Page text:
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Shanann Watts' Family Didn't Want Her Killer Husband To Face The Death Penalty

Chris Watts chose to end the lives of his pregnant wife and their two daughters, but the family of his victims didn't want to make the same choice, according to Weld County District Attorney Michael Rourke.

By Jill Sederstrom

Chris Watts made the choice to take the life of his wife, two daughters and unborn son. Shanann Watts' family decided they didn't want to make that same choice.

"That's about as firmly as she could have said it to me," Weld County District Attorney Michael Rourke said of Sandra Rzucek's request not to seek the death penalty in the murder of her daughter and grandchildren, according to the Associated Press.

Watts agreed to plead guilty Tuesday to the charges against him as soon as the death penalty was removed from the table, but prosecutors didn't agree to the plea deal until they had lengthy discussions with Shanann Watts' family.

"When I have a family who has been so incredibly supportive and so incredibly firm in their belief that the death penalty not be sought, I don't know how I would have said to them, 'I'm going to do it anyway,'" Rourke said, according to People Magazine.

Last month, Rourke and another prosecutor traveled to North Carolina to talk about the case with the Rzuceks and discussed, among other things, the "extraordinary delays" that can result in death penalty cases.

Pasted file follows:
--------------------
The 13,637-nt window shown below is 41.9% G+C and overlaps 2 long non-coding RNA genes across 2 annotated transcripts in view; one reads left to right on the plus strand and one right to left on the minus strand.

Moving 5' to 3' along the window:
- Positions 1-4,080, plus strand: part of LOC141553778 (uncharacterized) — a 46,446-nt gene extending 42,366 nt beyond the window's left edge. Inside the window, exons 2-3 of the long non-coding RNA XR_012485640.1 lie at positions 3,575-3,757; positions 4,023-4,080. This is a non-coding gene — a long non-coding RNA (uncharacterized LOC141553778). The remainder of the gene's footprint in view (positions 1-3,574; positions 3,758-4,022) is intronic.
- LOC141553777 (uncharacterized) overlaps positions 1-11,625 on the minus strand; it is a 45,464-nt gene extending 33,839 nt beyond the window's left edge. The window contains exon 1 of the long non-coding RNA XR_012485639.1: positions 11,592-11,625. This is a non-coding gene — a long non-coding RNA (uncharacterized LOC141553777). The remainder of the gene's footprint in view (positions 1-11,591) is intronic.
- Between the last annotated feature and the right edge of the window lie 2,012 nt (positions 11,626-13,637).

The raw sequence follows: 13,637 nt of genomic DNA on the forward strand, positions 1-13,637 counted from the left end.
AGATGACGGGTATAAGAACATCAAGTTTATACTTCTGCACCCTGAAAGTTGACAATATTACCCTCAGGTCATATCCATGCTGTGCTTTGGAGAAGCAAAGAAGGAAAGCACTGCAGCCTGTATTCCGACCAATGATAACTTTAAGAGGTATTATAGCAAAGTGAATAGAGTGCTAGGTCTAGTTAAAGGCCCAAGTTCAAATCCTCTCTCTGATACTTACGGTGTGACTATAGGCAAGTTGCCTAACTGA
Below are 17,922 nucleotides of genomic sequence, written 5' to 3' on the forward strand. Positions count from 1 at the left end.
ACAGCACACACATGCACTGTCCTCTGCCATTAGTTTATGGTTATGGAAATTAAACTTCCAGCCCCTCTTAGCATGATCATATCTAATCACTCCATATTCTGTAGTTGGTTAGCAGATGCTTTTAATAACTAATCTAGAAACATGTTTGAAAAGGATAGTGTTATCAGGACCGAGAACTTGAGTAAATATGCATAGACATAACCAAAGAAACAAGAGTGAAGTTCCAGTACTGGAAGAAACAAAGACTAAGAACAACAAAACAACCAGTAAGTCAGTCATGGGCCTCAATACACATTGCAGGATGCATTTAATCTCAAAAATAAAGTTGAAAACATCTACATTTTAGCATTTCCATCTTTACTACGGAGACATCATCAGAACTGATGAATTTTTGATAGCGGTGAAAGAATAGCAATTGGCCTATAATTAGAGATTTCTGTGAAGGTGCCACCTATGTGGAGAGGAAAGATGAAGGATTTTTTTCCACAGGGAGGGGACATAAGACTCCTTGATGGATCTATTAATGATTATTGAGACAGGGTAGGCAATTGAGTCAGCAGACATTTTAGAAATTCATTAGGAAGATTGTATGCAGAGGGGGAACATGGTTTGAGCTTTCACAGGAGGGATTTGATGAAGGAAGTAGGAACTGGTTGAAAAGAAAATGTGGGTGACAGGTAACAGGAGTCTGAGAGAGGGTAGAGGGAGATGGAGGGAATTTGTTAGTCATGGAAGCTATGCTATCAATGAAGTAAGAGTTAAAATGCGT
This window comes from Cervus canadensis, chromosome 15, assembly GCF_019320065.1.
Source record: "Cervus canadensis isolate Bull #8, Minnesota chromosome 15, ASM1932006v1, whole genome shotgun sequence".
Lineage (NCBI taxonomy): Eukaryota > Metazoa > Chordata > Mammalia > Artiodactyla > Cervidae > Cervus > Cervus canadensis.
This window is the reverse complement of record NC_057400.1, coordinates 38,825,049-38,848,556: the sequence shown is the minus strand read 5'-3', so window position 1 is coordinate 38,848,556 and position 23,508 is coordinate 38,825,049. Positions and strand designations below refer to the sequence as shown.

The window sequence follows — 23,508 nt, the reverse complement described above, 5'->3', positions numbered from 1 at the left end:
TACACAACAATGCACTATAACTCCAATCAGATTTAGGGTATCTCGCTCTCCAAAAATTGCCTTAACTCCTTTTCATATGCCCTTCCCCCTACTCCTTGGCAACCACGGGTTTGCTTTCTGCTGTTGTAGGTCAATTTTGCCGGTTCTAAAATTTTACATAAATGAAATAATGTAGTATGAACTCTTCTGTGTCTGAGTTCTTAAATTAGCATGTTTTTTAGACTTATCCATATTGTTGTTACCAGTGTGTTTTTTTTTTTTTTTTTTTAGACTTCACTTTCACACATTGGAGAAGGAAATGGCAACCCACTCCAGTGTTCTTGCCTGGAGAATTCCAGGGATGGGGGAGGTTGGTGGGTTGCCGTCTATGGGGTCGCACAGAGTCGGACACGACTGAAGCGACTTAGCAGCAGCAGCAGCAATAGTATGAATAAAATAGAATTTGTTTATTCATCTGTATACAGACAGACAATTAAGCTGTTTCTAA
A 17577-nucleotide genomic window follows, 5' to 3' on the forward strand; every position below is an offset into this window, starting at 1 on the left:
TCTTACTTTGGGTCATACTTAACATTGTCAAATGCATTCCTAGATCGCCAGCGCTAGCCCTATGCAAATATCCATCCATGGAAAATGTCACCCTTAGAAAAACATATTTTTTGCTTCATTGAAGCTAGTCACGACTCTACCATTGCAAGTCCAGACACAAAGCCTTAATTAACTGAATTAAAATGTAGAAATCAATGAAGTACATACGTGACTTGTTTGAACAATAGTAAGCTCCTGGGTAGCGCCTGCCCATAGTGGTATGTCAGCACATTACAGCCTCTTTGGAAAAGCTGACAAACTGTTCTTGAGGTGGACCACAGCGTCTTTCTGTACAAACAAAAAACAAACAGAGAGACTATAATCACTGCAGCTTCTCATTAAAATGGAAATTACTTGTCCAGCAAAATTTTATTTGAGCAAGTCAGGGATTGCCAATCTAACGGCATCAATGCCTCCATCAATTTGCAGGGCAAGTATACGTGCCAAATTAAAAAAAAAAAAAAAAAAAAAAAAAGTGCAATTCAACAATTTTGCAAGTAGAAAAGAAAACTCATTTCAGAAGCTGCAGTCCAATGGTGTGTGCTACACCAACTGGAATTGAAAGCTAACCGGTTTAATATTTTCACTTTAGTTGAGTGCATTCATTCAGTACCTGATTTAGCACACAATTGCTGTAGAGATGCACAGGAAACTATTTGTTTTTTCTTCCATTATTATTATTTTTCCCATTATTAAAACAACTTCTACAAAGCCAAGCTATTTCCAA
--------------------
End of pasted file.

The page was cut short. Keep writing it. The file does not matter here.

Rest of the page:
In his remarks to the media on Tuesday, Rourke also referenced the 2013 decision by Gov. John Hickenlooper to block the execution of Nathan Dunlap, a man who was convicted in 1996 of killing four people inside a restaurant.

"I explained that to the Rzucek family and obviously that gives them some pause, when I'm asking them to endure a four- or five-year delay prior to a trial, and many more years of that of appeals, and post-conviction hearings before that sentence could ever possibly be imposed," he said, while the Rzucek family looked on, according to local news channel CBS4.

Since the death penalty was reinstated in Colorado in 1977, only one person has been executed, the Denver Post reports.

Although jurors were given the option of sentencing James Holmes, the Aurora movie theater shooter, to death during his trial for the murders, they opted not to impose the sentence.

“[We] spent quite a bit of time with [Shanann’s family] talking about the state of the death penalty in Colorado, the realities of the death penalty, we explained to them the extraordinary delays that currently exist in the State of Colorado, as a result of, in part, the actions of our current governor," Rourke said, according to CBS4.

While he pointed to political factors within the state as part of the decision made by prosecutors not to seek the death penalty, ultimately Rourke said he made the decision to honor the family's wishes.

“You do what the victims’ family wants you to do in this case," he said.

Watts pleaded guilty in a Colorado courtroom Tuesday to five counts of first-degree murder, one count of unlawful termination of a pregnancy and three counts of tampering with a deceased human body.

His voice shook as he entered "guilty" for each count.

He will be formally sentenced on Nov. 19. It's not clear yet whether Shanann Watts' family will speak during the sentencing hearing, but Rouke said an important aspect of the deal was that none of the charges against him were dismissed.

"It was important that each of those beautiful human beings be reflected in the sentence," Rourke said, according to the Denver Post.

[Photo: Facebook]